After he passed away Dec. 29, family members created a Facebook group in his memory, and it has since filled with posts remembering him as kind, courageous, family-oriented and humor-loving, written by friends and loved ones full of disbelief that he could be gone so soon.
“Everyone involved with Jackson County N.C. Emergency Management would like to send our deepest condolences to the family of 701 Chief Darrell Woodard and the Savannah Fire Department,” reads a Dec. 30 statement from Jackson County Emergency Management. “You are in all of our thoughts and prayers during this difficult time.”
As of Jan. 4, Jackson County had logged 2,419 COVID-19 cases since the pandemic began — a 77 percent increase from the 1,366 cases confirmed Nov. 25. Equivalent to 551 cases per 10,000 residents, that’s the highest rate of the seven western counties. By comparison, Swain County is currently reporting 508 cases per 10,000, Macon County 433 cases per 10,000 and Haywood County 374 cases per 10,000.
However, the picture shifts somewhat when looking at cases per 10,000 residents in the past 14 days. Swain County leads the pack with 116, then there’s Macon with 96, Jackson at 88 and Haywood at 82.
Those figures all come from the state’s COVID-19 dashboard, because as of Dec. 24 Jackson County Department of Public Health stopped maintaining its local COVID-19 dashboard to rely solely on the state dashboard instead. According to a Dec. 23 press release, the local dashboard was created at the beginning of the pandemic, when “access to local data wasn’t easily accessible, robust or thorough.” The state website has become much more comprehensive since that time, though it still lacks many of the data breakdowns offered by the local site.
“Case investigation, case management, contact tracing and vaccine administration has reduced the capacity of JCDPH staff to support the Jackson County, NC COVID-19 Data Dashboard,” the press release said. The department decided to forgo updating the local dashboard in an effort to “streamline services and focus efforts on what is most important.”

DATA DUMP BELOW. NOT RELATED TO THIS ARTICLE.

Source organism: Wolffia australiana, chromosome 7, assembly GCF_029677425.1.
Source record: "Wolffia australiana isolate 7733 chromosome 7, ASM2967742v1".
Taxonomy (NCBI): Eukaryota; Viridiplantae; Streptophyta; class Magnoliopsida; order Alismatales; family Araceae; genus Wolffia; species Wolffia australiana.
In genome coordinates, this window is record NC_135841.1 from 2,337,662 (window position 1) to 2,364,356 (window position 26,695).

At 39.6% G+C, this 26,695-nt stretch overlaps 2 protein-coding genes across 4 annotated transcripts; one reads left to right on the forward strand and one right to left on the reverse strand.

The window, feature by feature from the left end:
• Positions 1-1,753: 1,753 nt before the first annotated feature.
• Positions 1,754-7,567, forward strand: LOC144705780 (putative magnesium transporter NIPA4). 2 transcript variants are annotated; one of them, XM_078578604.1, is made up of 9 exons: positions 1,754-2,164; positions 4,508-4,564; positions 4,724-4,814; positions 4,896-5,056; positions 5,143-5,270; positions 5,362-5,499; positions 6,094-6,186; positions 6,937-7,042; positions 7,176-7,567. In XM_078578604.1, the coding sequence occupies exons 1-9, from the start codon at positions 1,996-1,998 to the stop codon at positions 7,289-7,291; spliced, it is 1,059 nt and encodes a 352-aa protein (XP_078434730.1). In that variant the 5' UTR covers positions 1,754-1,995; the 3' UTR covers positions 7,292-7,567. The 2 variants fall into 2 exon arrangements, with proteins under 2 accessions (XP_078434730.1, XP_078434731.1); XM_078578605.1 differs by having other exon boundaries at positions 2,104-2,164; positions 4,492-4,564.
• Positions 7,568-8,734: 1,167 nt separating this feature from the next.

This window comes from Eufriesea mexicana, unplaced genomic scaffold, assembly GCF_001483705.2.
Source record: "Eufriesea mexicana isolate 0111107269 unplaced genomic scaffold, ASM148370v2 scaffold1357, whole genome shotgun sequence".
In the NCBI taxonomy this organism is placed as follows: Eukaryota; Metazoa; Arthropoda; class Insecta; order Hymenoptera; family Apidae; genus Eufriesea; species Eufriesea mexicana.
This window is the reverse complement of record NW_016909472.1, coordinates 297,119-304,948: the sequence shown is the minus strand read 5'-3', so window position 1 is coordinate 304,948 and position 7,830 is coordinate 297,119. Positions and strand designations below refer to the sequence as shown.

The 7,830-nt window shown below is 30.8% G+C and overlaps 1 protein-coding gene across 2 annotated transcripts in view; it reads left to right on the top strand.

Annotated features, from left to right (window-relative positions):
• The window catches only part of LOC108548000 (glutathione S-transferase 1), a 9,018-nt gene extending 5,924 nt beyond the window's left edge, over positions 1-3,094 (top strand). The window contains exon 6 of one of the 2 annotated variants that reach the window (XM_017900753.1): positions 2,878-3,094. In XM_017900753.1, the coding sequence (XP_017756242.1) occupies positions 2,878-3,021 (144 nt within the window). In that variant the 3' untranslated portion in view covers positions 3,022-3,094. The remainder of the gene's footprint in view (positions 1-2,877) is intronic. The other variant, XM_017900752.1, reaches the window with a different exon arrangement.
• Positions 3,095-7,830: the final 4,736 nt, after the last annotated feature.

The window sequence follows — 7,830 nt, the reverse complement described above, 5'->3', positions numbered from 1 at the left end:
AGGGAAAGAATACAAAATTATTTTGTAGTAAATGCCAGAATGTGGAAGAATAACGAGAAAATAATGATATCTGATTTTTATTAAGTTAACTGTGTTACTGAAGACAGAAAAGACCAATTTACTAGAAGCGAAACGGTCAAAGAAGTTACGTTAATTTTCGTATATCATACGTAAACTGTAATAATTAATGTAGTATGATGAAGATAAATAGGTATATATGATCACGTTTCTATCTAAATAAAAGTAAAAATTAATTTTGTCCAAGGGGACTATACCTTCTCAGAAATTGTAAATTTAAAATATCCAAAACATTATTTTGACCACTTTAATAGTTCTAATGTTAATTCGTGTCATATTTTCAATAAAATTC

Elderly in Haywood can pre-register for vaccine
Beginning Jan. 6, Haywood County residents over the age of 75, who have not already been included in a previous vaccination group, may begin pre-registering for COVID-19 vaccine appointments.
As Haywood County prepares to move into the next phases of vaccine distribution, the health department is asking for residents to pre-register so staff can develop a list of those interested in being contacted when vaccines are available.
Initially, there will not be enough vaccine doses available to vaccinate everyone who will want to be, but this list will provide a starting point to begin scheduling as vaccines arrive.
Register at www.haywoodcountync.gov/ vaccine or call 828.356.2019.
This registry system is not for people in long-term care facilities or who work in healthcare and have already been contacted about vaccination.
Long-term care residents and staff, including residents age 75 and older, are in the state’s Phase 1A and are currently receiving vaccinations through a federal vaccination partnership with CVS and Walgreens pharmacies. People living and working in these facilities are being contacted by facility administrators to schedule their appointments.
Haywood County Public Health and local hospitals are continuing to provide the COVID-19 vaccine to individuals identified in Phase 1A of the state’s rollout plan. This priority group includes frontline health care workers at most risk of direct exposure to COVID-19. People in this group who are eligible to receive the vaccine are being contacted by their employers to schedule their appointments.
There is no cost to the patient when receiving the COVID-19 vaccine through Public Health. Appointments are only for Haywood County residents. The COVID-19 vaccine requires two shots that are spaced several weeks apart. Those who pre-register will be contacted to schedule the initial appointment and an appointment for a person’s second vaccination will be scheduled when they receive their first shot.
For more information on vaccine prioritization plans: https://files.nc.gov/covid/documents/vaccines/ncdhhs-vaccine-infographic.pdf